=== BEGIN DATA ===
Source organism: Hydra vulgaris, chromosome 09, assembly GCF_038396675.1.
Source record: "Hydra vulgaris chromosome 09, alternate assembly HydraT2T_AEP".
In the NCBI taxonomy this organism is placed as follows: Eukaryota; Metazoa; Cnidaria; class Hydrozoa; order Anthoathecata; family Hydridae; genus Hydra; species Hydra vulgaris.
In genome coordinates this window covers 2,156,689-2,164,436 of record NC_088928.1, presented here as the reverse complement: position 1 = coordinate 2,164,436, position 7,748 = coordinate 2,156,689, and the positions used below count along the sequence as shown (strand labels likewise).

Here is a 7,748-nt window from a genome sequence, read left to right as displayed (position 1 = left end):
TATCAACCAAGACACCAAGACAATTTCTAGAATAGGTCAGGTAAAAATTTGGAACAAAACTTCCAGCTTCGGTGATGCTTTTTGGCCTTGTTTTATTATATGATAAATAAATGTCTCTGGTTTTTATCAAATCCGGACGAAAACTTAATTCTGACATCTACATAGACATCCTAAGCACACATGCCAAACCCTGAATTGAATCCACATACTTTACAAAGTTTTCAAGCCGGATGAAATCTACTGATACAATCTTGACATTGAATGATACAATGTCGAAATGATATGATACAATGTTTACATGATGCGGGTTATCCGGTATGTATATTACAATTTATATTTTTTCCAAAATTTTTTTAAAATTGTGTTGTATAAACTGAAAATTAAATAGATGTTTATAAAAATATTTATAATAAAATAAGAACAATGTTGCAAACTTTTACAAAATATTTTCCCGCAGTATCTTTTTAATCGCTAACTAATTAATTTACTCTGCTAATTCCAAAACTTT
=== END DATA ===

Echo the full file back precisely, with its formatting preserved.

Source organism: Hydra vulgaris, chromosome 09, assembly GCF_038396675.1.
Source record: "Hydra vulgaris chromosome 09, alternate assembly HydraT2T_AEP".
In the NCBI taxonomy this organism is placed as follows: Eukaryota; Metazoa; Cnidaria; class Hydrozoa; order Anthoathecata; family Hydridae; genus Hydra; species Hydra vulgaris.
In genome coordinates this window covers 2,156,689-2,164,436 of record NC_088928.1, presented here as the reverse complement: position 1 = coordinate 2,164,436, position 7,748 = coordinate 2,156,689, and the positions used below count along the sequence as shown (strand labels likewise).

Here is a 7,748-nt window from a genome sequence, read left to right as displayed (position 1 = left end):
TATCAACCAAGACACCAAGACAATTTCTAGAATAGGTCAGGTAAAAATTTGGAACAAAACTTCCAGCTTCGGTGATGCTTTTTGGCCTTGTTTTATTATATGATAAATAAATGTCTCTGGTTTTTATCAAATCCGGACGAAAACTTAATTCTGACATCTACATAGACATCCTAAGCACACATGCCAAACCCTGAATTGAATCCACATACTTTACAAAGTTTTCAAGCCGGATGAAATCTACTGATACAATCTTGACATTGAATGATACAATGTCGAAATGATATGATACAATGTTTACATGATGCGGGTTATCCGGTATGTATATTACAATTTATATTTTTTCCAAAATTTTTTTAAAATTGTGTTGTATAAACTGAAAATTAAATAGATGTTTATAAAAATATTTATAATAAAATAAGAACAATGTTGCAAACTTTTACAAAATATTTTCCCGCAGTATCTTTTTAATCGCTAACTAATTAATTTACTCTGCTAATTCCAAAACTTT